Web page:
The research, published in the European Heart Journal, analysed data from the European Prospective Investigation into Cancer and Nutrition (EPIC) Heart study, finding that people consuming at least eight portions of fruit and vegetables a day have a 22 percent lower risk of dying from ischaemic heart disease (IHD) than those who consuming fewer than three portions a day.
“This study involved over 300,000 people in eight different European countries, with 1,636 deaths from IHD. It shows a 4 percent reduced risk of dying from IHD for each additional portion of fruit and vegetables consumed above the lowest intake of two portions,” said the lead author of the study Dr Francesca Crowe, from the University of Oxford, UK.
“The main message … is that in this study, people who consume more fruits and vegetables have lower risk of dying from IHD. However, we need to be cautious in our interpretation of the results because we are unsure whether the association between fruit and vegetable intake and risk of IHD is due to some other component of diet or lifestyle,” added Dr Crowe.
Ischaemic heart disease (IHD) is characterised by reduced blood supply to the heart. People suffering from IHD can develop angina, chest pains and have a heart attack. It is the leading cause of death for both men and women in Europe, the US, and other industrialized countries.
The results from many observational studies have suggested that a high fruit and vegetable intake reduces the risk of heart disease.
In 2003, the World Health Organization (WHO) concluded that there was convincing evidence that fruits and vegetables lower the risk of CHD and recommended an intake of 400–500 g/day— the equivalent to five or six portions of about 80 grams each.
“For developing effective public health strategies, it is essential to clarify the possible relation between fruit and vegetable consumption with CHD mortality, so that dietary advice and government policies can target the most important factors for reducing the rate of this major cause of death,” said the authors.
The new study investigated the links between ischaemic heart disease and vegetable intake using data from the EPIC study. For the analysis of IHD deaths, data from population cohorts in eight countries for people aged between 40 and 85 were used.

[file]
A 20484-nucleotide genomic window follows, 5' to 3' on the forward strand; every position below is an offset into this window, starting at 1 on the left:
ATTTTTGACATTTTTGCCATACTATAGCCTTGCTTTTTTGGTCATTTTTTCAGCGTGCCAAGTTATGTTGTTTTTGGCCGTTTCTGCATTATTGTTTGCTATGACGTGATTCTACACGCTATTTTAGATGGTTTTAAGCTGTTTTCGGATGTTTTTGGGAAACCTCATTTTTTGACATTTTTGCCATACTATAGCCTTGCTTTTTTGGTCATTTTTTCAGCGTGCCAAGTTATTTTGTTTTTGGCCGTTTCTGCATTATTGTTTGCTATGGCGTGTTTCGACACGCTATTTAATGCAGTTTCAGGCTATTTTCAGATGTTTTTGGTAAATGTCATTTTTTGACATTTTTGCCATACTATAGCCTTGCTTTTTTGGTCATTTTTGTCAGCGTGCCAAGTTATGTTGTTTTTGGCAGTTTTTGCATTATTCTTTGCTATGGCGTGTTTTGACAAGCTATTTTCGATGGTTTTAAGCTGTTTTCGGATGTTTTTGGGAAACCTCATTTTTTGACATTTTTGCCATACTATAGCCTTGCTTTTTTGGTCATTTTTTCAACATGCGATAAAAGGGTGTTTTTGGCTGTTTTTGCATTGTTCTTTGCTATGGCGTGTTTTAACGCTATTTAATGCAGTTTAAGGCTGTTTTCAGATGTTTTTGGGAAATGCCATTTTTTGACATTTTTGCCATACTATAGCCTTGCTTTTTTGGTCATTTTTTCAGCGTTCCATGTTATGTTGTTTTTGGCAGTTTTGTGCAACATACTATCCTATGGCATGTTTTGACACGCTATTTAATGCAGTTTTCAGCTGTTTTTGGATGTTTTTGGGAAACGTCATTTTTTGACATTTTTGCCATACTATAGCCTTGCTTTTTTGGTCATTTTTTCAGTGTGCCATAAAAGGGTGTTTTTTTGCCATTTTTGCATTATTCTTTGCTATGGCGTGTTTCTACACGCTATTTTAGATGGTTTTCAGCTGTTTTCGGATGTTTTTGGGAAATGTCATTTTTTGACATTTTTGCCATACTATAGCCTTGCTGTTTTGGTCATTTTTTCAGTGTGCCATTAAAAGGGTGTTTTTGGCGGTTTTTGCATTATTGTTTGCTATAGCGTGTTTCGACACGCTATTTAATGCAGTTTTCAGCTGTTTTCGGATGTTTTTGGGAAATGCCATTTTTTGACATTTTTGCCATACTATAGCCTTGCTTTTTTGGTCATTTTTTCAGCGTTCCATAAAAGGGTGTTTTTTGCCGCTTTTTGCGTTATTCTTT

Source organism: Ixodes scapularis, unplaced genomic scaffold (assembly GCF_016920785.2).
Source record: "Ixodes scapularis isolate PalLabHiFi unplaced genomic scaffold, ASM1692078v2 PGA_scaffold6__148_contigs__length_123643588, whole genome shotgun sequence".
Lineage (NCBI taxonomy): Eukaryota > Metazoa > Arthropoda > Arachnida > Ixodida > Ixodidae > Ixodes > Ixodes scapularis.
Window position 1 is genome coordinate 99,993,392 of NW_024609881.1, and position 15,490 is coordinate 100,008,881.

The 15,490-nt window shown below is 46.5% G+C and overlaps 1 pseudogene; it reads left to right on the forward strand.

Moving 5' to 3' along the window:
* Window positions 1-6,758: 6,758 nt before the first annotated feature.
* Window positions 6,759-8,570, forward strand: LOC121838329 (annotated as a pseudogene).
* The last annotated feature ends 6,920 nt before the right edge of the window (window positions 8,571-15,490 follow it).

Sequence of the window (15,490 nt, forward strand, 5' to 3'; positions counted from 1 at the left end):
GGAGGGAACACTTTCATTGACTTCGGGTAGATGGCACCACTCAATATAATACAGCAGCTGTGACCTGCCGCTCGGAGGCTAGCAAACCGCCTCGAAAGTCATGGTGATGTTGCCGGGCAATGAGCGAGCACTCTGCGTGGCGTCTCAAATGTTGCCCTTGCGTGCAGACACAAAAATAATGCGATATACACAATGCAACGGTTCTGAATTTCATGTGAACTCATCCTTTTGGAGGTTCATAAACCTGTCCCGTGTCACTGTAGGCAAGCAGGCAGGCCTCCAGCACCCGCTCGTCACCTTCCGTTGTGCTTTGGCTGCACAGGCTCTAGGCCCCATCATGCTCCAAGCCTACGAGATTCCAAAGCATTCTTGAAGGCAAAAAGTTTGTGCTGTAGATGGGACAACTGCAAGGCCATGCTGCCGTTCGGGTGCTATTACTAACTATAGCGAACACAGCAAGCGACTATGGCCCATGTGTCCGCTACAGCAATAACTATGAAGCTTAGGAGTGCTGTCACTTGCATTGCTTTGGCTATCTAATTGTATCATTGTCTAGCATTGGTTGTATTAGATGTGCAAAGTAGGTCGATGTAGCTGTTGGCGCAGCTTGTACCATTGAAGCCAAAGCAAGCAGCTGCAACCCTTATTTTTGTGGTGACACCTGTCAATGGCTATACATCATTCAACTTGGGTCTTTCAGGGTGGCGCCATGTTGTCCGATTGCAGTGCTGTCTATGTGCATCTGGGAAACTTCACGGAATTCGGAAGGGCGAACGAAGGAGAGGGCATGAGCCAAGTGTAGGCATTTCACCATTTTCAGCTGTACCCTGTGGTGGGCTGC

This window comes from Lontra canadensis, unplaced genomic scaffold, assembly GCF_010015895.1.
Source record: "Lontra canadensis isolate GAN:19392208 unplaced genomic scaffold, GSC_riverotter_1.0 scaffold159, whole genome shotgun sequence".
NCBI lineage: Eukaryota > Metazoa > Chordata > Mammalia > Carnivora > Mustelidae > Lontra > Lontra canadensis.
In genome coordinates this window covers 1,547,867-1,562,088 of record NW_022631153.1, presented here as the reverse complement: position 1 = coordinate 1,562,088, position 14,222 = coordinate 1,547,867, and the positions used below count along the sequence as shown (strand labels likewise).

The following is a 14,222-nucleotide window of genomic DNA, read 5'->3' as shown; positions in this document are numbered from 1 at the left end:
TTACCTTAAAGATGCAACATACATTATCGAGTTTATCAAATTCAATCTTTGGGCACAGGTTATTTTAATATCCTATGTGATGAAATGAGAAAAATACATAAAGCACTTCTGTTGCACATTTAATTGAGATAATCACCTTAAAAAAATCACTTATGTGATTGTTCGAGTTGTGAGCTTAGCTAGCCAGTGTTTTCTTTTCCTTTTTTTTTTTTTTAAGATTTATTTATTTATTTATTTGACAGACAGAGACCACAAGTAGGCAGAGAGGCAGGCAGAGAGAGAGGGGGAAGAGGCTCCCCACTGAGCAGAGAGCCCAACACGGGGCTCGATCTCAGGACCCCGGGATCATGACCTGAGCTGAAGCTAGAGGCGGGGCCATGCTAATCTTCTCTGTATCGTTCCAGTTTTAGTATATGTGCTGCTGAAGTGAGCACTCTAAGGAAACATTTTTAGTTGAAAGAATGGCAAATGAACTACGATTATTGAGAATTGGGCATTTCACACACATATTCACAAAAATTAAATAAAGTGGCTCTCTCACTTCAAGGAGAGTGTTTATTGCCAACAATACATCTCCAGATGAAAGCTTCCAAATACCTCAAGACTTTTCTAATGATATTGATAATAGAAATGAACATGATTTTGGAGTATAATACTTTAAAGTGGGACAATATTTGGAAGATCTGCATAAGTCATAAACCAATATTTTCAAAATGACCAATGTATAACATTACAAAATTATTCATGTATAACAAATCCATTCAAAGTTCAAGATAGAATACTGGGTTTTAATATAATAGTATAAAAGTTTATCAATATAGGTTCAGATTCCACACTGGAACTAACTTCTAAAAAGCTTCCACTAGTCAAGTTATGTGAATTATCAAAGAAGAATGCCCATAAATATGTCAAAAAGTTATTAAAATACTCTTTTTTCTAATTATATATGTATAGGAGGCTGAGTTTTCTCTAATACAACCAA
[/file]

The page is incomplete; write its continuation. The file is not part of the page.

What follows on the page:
The researchers said that data from two of the original EPIC cohorts – France and Norway – were excluded from the analysis because the number of cardiovascular deaths was too small.
The results of the analysis showed that people consuming at least eight portions (of 80 g each) of fruits and vegetables a day had a 22 percent lower risk of fatal IHD compared with those consuming fewer than three portions a day.
After calibration of fruit and vegetable intake to account for differences in dietary assessment between the participating centres, the researchers found that a one portion (80 g) increment in fruit and vegetable intake was associated with a 4 percent lower risk of fatal heart disease.
“Although we have known for some time that eating five portions a day can help to lower our risk of heart disease, it has been less clear whether eating more than this will have an even better effect,” said Victoria Taylor, senior dietitian at the British Heart Foundation.
In an accompanying editorial, Professor Sir Michael Marmot, from University College London, UK, said that it is difficult to reach firm conclusions about causation from the current study.
“Commonly, one hears the clinical line of argument: if fruit and vegetables are protective why not isolate the protective nutrient, put it in a pill, and thereby dispense with worry about diet,”
“That approach has not proved useful. Trials of antioxidant vitamins have not led to reductions in either cancer or cardiovascular disease. That may be because antioxidant vitamins were not the crucial protective components; or it is the foods and, indeed, dietary patterns that are important, not specific micronutrients,” he said.
“We still don’t know exactly why we see this relationship between fruit and vegetables and heart disease. It may be something in the fruit and vegetables itself, but equally it could be something in the lifestyles of people who tend to eat more fruit and vegetables …There’s still work to be done by researchers to answer these questions,” said Taylor.
Prof Marmot added that obesity is seen as a major risk factor for CVD and many types of cancers.
“If it turns out that higher fruit and vegetable consumption goes along with lower intake of energy dense or fast foods, there could be an indirect protective effect,” he said.
“If we could understand, by means of well-designed intervention studies, the biological mechanisms that could underlie the association between fruits and vegetables and IHD, this might help to determine whether or not the relation between fruit and vegetables with IHD risk is causal,” said Dr. Crowe.
Source: European Heart Journal
Published online ahead of print, doi:10.1093/eurheartj/ehq465
“Fruit and vegetable intake and mortality from ischaemic heart disease: results from the European Prospective Investigation into Cancer and Nutrition (EPIC)-Heart study”
Authors: F.L. Crowe, A.W. Roddam, T.J. Key, P.N. Appleby, K. Overvad, M.U. Jakobsen et al